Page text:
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Essay
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American Revolutionary War and the Reason for Protest (Essay Sample)

Instructions:
The task is about the American revolution and the reason for the protest. The paper pointed out the Stamp Act, the Townshend Acts, the Tea Acts, and the Coercive Acts as reasons for the protest. While these acts were insufficient to cause a revolution, they all created a firestorm of resentment towards Great Britain. source..
Content:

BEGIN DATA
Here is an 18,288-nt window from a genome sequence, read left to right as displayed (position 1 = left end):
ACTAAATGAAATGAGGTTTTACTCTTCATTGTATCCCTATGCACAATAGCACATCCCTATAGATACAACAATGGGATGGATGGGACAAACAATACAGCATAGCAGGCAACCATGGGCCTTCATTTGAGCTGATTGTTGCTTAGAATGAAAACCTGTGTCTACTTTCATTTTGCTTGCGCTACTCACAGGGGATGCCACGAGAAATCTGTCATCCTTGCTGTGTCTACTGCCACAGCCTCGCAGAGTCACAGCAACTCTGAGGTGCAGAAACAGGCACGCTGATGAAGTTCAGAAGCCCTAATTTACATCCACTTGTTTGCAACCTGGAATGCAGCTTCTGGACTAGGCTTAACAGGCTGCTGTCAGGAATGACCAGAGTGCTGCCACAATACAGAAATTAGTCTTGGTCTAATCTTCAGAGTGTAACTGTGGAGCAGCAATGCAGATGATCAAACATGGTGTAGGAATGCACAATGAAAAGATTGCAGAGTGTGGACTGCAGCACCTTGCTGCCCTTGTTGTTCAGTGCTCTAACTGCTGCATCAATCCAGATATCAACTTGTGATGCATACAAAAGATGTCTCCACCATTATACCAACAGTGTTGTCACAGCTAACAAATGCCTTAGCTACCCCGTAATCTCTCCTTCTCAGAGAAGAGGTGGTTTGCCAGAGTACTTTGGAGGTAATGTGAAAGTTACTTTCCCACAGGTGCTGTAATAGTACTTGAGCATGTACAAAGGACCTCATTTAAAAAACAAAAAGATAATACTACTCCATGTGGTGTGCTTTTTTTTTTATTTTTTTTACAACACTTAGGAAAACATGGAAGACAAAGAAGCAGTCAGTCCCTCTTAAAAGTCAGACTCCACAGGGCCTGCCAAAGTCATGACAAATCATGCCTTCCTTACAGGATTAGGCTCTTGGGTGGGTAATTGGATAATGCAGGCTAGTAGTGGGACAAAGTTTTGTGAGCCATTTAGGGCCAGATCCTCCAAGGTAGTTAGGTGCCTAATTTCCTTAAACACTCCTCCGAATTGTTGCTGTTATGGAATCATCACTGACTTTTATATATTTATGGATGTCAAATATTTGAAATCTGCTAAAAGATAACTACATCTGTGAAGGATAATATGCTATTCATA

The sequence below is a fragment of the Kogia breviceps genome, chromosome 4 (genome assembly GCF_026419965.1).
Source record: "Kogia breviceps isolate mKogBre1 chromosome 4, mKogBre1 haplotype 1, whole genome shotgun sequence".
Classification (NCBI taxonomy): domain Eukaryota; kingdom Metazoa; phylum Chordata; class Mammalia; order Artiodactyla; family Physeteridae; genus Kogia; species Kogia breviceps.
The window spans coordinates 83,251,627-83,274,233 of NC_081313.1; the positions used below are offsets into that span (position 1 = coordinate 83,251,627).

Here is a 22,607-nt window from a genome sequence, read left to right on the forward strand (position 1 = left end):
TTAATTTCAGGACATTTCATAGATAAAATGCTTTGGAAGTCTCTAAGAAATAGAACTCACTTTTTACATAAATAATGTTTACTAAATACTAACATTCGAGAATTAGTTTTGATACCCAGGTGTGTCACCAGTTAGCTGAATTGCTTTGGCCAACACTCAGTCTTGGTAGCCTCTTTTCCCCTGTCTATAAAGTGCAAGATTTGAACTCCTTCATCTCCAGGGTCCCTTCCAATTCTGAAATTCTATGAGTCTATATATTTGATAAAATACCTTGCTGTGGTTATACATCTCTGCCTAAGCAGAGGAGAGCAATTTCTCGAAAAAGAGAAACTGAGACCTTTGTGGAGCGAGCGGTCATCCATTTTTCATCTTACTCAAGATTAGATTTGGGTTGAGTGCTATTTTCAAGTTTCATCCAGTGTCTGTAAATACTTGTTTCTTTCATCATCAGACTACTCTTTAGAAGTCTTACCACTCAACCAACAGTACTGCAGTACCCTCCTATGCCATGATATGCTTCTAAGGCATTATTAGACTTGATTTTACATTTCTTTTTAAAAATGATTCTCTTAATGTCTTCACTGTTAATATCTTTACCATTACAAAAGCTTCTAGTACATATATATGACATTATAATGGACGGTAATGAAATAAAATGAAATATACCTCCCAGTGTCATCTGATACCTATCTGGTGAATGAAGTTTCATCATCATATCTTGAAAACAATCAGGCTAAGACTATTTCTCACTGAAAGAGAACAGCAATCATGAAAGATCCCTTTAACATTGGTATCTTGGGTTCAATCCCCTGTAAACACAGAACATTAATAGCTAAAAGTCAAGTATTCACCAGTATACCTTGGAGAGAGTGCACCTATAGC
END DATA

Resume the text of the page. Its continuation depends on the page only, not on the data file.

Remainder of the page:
AMERICAN REVOLUTIONARY WAR AND ITS REASONS FOR PROTESTS Student’s Name Class Information Date The American Revolutionary War also known as the American War of Independence was fought in order to fight against British Control in America. The war started on April 19, 1775, in Lexington and Concord, Massachusetts, and continued until September 3, 1783. We disembarked in Boston and tented with a Rebel company of approximately 500 on 8 July, Brown's House was attacked and burned by the Subalterns Piquet (Kellogg, 1920, pp., 53). The war mainly happened in New England, the Middle Atlantic States (New York), the Southern colonies (South Carolina), and the Mid-Atlantic states (Pennsylvania). Though many battles were fought all over America, some major battles that took place in New York City, New Jersey, and Saratoga were important in winning the war. However, before the war, there were a series of protests. One of the main causes of these protests was that they imposed taxes to raise revenue.[Kellogg, Louise Phelps Journal of a British Officer During the American Revolution 7, no. 1 (June 1920): 51-58.] The British felt it was only right that every person living in America should pay a share of their income to help them sustain what was going on in America (Detsi-Diamanti, 2014, np). They felt that if you were living in their land then you should be part of paying for it, even though most colonists did not agree with this statement and did not want to pay these taxes. The amount taxed would increase over time, which is how we got our nickname taxation without representation, which showed how upset people were becoming about all these new taxes being forced on them with no say as to where their money went or even if they wanted it used at all by Britain. This caused many protests throughout different colonies but mainly focused on Boston and New York. This protest led to an event called Boston Massacre which caused more tension between Britain and America. It also created some other problems such as the Tea Act and Stamp Act. All of these acts eventually led up to war breaking out between Britain and America. In 1765, Parliament passed The Stamp Act requiring Americans to purchase stamps for newspapers, legal documents, playing cards, dice cups, and other items made from materials produced outside of North America (such as glass). Colonists protested vehemently against taxation without representation, leading to attacks on customs officials who tried to enforce the law. In response, Parliament repealed all duties except those on tea imported into England (which was retained in order to maintain a monopoly) until when it repealed those too after receiving word that Massachusetts had ratified its own constitution establishing independence from Great Britain.[Detsi-Diamanti, Zoe. “Robert S. Allison, The American Revolution: A Concise History.” European Journal of American Studies (June 2014): 106-106.] The Stamp Act was a piece of legislation passed by Britain in 1765, which required all British colonists in America to purchase a stamp tax stamp on certain types of paper goods like legal documents, newspapers, playing cards, and dice. While it may seem minuscule today, for most colonists at that time, purchasing goods like newspapers and dice came at an extra cost and meant less spending money on other goods (Nesnay, 2014, np). A majority of Americans felt that they should not be taxed without their consent (as per their rights as Englishmen), and soon riots broke out across several colonies. After only one year, parliament repealed the Stamp Act due to its unpopularity. However, many people remained angry about what had happened, and continued to protest over further attempts by Parliament to raise revenue from them.[Nesnay, Mary. “THE STAMP ACT – A BRIEF HISTORY.” Journal of the American Revolution 2014.] The Townshend Acts were a series of laws passed by Parliament in 1767 and 1768 that placed new taxes on nearly every manufactured item coming into Massachusetts. They also created new customs duties on many imported items, including tea. It was one of these Townshend Acts that incited British troops to board a ship in Boston Harbor and dump over 400 crates of tea overboard an event known as the Boston Tea Party that sparked even more acts against the rebellious colonies especially in Boston (America in Class). In fact, it was not until after several colonists had been arrested for violating Parliamentary laws (and after soldiers opened fire on a crowd of protestors in what is now known as the Boston Massacre) that King George III sent an army across the Atlantic to enforce his rule.[America In Class. COLONISTS RESPOND TO THE TOWNSHEND ACTS 1767-1770. National Humanities Center, 2010.] The Tea Act of 1773 was a law passed by Parliament that allowed British tea merchants to undercut their rivals and sell smuggled tea directly in America, where it then went on sale for less than half its landed cost. As such, colonists were enraged at what they saw as another form of taxation without representation (America in Class). This led directly to the Boston Tea Party and eventually, full-blown rebellion. In response to colonial resistance, Britain tried again with a more lenient plan: no tax on tea; instead, ships would be charged an excise (an indirect tax) upon landing in colonial ports. Many colonists still boycotted these ships out of principle; others could not afford to do so and became dependent upon British imports.[America in Class. “THAT Worst of Plagues, the Detested T E A” COLONISTS RESPOND TO THE TEA ACT & THE “BOSTON TEA PARTY,” 1773-74 . America in Class, 2013. ] The Coercive Acts were a series of laws passed by Parliament in 1774, aimed at punishing Massachusetts for harboring radical organizations like Sons of Liberty and fomenting an armed uprising. The British government believed these acts would strip Massachusetts of self-government, but they only increased outrage in New England. The First Continental Congress gathered in Philadelphia and considered boycotting British imports until their demands were met. Instead, they agreed on a plan that would see 20,000 men recruited to invade Canada under command of George Washington. Meanwhile, Boston prepared for war. In March 1775, General Thomas Gage (commander of British forces in North America) received orders from London to seize all military supplies in Boston; he also learned that his troops had been designated as minutemen meaning they could be called upon at any time to defend against rebel attack. In this paper we will look at how the colonies protested the Stamp Act, the Townshend Acts, the Tea Acts and the Coercive Acts The Stamp Act On March 22, 1765, Parliament has passed The Stamp Act. The duty of creating the Stamp Act was handed to two men. Each knew what was going on in the United States. Henry McCulloh, a land investor with holdings in North Carolina, was one of them. The other was New York Attorney General John Kempe (Nesnay, 2014, pp., np). This act required that all legal documents, newspapers, pamphlets, and even playing cards be produced on stamped paper produced in London. In George Washington, Mount Vernon, Letter to Frances Dandridge, London, 20 September 1765, he said, “The Stamp Act Imposed on the Colonies by the Parliament of Great Britain engrosses the conversation of the Speculative part of the Colonists, who look upon this unconstitutional method of Taxation as a direful attack upon their Liberties & loudly exclaim against the Violation.” Paper had never been taxed before; it was now worth about three times its original cost because not only did it have to be stamped but it also had to travel across an ocean. Newspaper publishers were hit especially hard by the act because they could not print without stamps. They responded by refusing to publish anything until after midnight on June 10, when their supplies ran out. The Stamp Act was just the beginning of a much bigger issue between England and her colonies (Nesnay, 2014, pp., np). The Stamp Act of 1765, passed by the British Parliament, is usually seen as the catalyst for the escalation of tension (Priest and duRivage, 2014, pp., 1) Most New Englanders ignored the law, which caused few problems beyond some lost business for British merchants. However, in New York City and Charleston, South Carolina, stamp collectors were attacked by mobs. In Virginia, more than 200 protesters gathered outside of Colonial Governor Francis Fauquier's home, he escaped out a back door disguised as his wife. [Nesnay, Mary. “THE STAMP ACT – A BRIEF HISTORY.” Journal of the American Revolution 2014.] [Nesnay, Mary. “THE STAMP ACT – A BRIEF HISTORY.” Journal of the American Revolution 2014.] [Priest, Claire, and Justin DuRivage. “The Stamp Act and American Institutional and Economic History.” Yale University (July 30, 2014): 1-30.] How did Americans respond to the Stamp Act? The first anti-Stamp Act protests took the shape of leaflets. Traditionally, the most popular method of objecting to legislation, parliament, colonial government, or the British monarch was to distribute pamphlets (Wagner, 2018, pp., 31). Later in Boston over 6 000 people turned out for a protest rally on October 26 – one day after Parliament passed The Stamp Act. Just two days later a group of men dressed as Mohawk Indians boarded three ships docked in Boston Harbor and dumped 342 chests of tea into the water. This famous event became known as The Boston Tea Party. British Parliament reacted with outrage and imposed new laws designed to punish Bostonians for their rebellion. They also sent troops from England to occupy Massachusetts Bay, effectively ending self-rule in that colony. During the Stamp Act, mobs were significant for two reasons: first, they expressed what written words could not, and second, they instilled dread among those who supported and defe...